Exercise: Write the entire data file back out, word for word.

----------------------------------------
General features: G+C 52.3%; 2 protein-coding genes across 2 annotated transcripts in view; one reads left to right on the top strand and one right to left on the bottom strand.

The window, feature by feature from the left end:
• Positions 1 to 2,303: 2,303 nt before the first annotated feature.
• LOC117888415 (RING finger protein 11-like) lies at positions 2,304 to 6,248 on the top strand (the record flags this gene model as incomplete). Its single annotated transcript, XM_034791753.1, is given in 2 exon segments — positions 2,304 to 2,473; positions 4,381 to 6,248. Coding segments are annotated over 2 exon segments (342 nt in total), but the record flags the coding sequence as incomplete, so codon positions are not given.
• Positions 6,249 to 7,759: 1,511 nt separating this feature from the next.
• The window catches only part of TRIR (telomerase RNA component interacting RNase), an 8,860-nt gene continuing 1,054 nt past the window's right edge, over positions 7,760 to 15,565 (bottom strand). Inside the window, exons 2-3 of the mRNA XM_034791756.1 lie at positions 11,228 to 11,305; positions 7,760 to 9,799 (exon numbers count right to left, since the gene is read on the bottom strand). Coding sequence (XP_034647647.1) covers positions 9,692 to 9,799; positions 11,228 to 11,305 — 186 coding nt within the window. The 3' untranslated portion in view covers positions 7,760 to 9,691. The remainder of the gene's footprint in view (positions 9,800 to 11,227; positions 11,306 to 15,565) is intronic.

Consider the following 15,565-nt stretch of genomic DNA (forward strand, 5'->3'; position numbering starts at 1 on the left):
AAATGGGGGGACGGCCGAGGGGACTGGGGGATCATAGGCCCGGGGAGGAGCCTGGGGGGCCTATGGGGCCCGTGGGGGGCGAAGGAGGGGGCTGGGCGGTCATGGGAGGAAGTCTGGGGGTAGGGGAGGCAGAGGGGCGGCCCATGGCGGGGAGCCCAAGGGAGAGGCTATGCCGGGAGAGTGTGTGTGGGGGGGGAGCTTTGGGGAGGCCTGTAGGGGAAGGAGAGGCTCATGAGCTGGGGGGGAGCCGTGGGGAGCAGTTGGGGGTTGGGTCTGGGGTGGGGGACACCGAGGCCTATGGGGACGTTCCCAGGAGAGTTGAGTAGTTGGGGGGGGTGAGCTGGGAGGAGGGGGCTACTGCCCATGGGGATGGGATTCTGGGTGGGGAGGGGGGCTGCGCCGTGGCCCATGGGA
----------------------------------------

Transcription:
General features: G+C 52.3%; 2 protein-coding genes across 2 annotated transcripts in view; one reads left to right on the top strand and one right to left on the bottom strand.

The window, feature by feature from the left end:
• Positions 1 to 2,303: 2,303 nt before the first annotated feature.
• LOC117888415 (RING finger protein 11-like) lies at positions 2,304 to 6,248 on the top strand (the record flags this gene model as incomplete). Its single annotated transcript, XM_034791753.1, is given in 2 exon segments — positions 2,304 to 2,473; positions 4,381 to 6,248. Coding segments are annotated over 2 exon segments (342 nt in total), but the record flags the coding sequence as incomplete, so codon positions are not given.
• Positions 6,249 to 7,759: 1,511 nt separating this feature from the next.
• The window catches only part of TRIR (telomerase RNA component interacting RNase), an 8,860-nt gene continuing 1,054 nt past the window's right edge, over positions 7,760 to 15,565 (bottom strand). Inside the window, exons 2-3 of the mRNA XM_034791756.1 lie at positions 11,228 to 11,305; positions 7,760 to 9,799 (exon numbers count right to left, since the gene is read on the bottom strand). Coding sequence (XP_034647647.1) covers positions 9,692 to 9,799; positions 11,228 to 11,305 — 186 coding nt within the window. The 3' untranslated portion in view covers positions 7,760 to 9,691. The remainder of the gene's footprint in view (positions 9,800 to 11,227; positions 11,306 to 15,565) is intronic.

Consider the following 15,565-nt stretch of genomic DNA (forward strand, 5'->3'; position numbering starts at 1 on the left):
AAATGGGGGGACGGCCGAGGGGACTGGGGGATCATAGGCCCGGGGAGGAGCCTGGGGGGCCTATGGGGCCCGTGGGGGGCGAAGGAGGGGGCTGGGCGGTCATGGGAGGAAGTCTGGGGGTAGGGGAGGCAGAGGGGCGGCCCATGGCGGGGAGCCCAAGGGAGAGGCTATGCCGGGAGAGTGTGTGTGGGGGGGGAGCTTTGGGGAGGCCTGTAGGGGAAGGAGAGGCTCATGAGCTGGGGGGGAGCCGTGGGGAGCAGTTGGGGGTTGGGTCTGGGGTGGGGGACACCGAGGCCTATGGGGACGTTCCCAGGAGAGTTGAGTAGTTGGGGGGGGTGAGCTGGGAGGAGGGGGCTACTGCCCATGGGGATGGGATTCTGGGTGGGGAGGGGGGCTGCGCCGTGGCCCATGGGA